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There's a line in the David Bowie song, "Five Years," that goes, "It was cold and it rained so I felt like an actor," which somehow set a tone for Sunday night's K Records show at the Eagle Rock Center for the Arts. Mt. Eerie performed, and lived up to the sentiment of its name. Atmospheric would be the best way to describe the dreamy lullaby type music, except that Eerie's version is punctuated by moments of off-cuff -- dare I say, heavy metal? -- bridge changes.
Sunday night Phil Elverum, who is Mt. Eerie, invited every musician who opened the show join him onstage. 'I'm not going to introduce you guys, okay?,' He announced, looking behind him at the large collection of peers standing at his back. "This is my first time playing with a band."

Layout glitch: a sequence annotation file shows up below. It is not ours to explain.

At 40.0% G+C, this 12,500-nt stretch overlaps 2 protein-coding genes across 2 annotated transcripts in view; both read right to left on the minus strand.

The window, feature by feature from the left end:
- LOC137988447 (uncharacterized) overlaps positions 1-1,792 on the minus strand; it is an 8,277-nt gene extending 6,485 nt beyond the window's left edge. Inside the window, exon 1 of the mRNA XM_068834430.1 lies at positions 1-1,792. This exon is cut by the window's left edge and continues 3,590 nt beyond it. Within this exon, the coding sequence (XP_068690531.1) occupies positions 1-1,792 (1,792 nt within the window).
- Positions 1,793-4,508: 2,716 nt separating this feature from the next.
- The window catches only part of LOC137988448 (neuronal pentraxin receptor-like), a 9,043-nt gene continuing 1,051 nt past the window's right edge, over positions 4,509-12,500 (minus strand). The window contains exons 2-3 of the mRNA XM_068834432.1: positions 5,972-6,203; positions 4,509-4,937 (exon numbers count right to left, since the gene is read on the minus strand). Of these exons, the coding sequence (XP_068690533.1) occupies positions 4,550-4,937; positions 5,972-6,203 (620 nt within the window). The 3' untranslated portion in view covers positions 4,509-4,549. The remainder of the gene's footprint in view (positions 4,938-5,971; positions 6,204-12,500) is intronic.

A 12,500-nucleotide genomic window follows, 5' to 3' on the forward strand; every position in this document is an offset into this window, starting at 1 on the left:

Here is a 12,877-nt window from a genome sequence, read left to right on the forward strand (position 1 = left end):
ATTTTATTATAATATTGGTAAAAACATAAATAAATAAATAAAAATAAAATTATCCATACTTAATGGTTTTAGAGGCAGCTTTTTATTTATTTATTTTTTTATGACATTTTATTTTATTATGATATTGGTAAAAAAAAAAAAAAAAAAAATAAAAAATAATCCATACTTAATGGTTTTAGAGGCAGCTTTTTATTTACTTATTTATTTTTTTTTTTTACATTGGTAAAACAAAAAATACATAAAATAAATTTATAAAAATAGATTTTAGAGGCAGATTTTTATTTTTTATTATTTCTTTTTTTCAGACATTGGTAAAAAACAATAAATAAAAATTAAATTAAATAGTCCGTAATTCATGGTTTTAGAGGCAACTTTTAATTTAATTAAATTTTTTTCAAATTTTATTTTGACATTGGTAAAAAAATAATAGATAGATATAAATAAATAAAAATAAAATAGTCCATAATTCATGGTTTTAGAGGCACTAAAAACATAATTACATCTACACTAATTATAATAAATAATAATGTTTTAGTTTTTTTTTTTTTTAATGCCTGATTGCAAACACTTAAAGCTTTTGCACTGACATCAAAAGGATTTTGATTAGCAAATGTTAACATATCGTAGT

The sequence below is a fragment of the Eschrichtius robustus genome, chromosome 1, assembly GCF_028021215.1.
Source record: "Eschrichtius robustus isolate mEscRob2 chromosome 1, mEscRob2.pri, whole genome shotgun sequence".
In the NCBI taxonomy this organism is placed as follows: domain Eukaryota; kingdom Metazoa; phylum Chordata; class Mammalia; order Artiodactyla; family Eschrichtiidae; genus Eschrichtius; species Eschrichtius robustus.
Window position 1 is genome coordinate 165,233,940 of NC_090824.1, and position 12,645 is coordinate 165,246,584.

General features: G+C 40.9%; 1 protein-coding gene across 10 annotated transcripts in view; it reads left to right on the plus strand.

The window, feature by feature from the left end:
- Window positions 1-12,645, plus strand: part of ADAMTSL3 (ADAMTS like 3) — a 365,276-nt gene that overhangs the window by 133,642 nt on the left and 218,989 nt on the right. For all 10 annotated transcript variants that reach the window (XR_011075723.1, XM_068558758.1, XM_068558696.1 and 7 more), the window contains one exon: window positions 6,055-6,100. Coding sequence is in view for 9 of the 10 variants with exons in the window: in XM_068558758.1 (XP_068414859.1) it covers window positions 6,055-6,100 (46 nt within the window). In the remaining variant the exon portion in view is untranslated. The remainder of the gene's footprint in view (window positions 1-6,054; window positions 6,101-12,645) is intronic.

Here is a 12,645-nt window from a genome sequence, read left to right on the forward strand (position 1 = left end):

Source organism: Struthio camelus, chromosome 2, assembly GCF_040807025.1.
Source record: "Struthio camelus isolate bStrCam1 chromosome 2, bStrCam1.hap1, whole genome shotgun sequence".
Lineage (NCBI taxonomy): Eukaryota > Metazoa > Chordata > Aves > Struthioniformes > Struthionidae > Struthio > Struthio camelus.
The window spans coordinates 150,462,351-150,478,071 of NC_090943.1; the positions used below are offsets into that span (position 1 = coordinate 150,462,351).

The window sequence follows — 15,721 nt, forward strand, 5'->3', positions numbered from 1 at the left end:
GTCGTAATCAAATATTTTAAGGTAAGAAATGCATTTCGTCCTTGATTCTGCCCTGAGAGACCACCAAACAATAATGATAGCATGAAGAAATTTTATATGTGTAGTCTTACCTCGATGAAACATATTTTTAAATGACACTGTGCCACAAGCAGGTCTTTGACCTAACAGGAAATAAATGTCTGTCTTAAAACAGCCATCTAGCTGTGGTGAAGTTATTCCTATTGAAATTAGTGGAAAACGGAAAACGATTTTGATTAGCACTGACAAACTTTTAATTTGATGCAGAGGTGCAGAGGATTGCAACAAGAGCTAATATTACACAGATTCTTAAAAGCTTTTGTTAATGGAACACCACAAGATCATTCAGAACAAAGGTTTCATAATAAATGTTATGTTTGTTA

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But hopefully not the last. Elverum used to make music as the the Microphones, but with the band on Sunday night, his beautiful voice felt highlighted in a way that it hasn't been prior, at least not as Mt. Eerie. The wall of sound created by the musicians -- the equally dreamy No Kids; the strange, spoken word poetry/music project of Karl Blau; and the sad guitar ballads of Tara Jane O'Neil -- revealed the vulnerability of Eerie's quiet performances to create something larger and more robust.
Elverum played the new Mt. Eerie album, Wind Poems in its entirety, offering up lyrics about Twin Peaks (as in special agent Dale Cooper), love, death and nature, an odd mix of pop culture and morbidity. The tone seemed to place the entire audience under a spell. Couples moved in closer, then started marathon rounds of PDA. Strangers began to eye each other from across the room. The mood was hushed and hallucinatory, and the entire audience swayed in unison to the long reverie.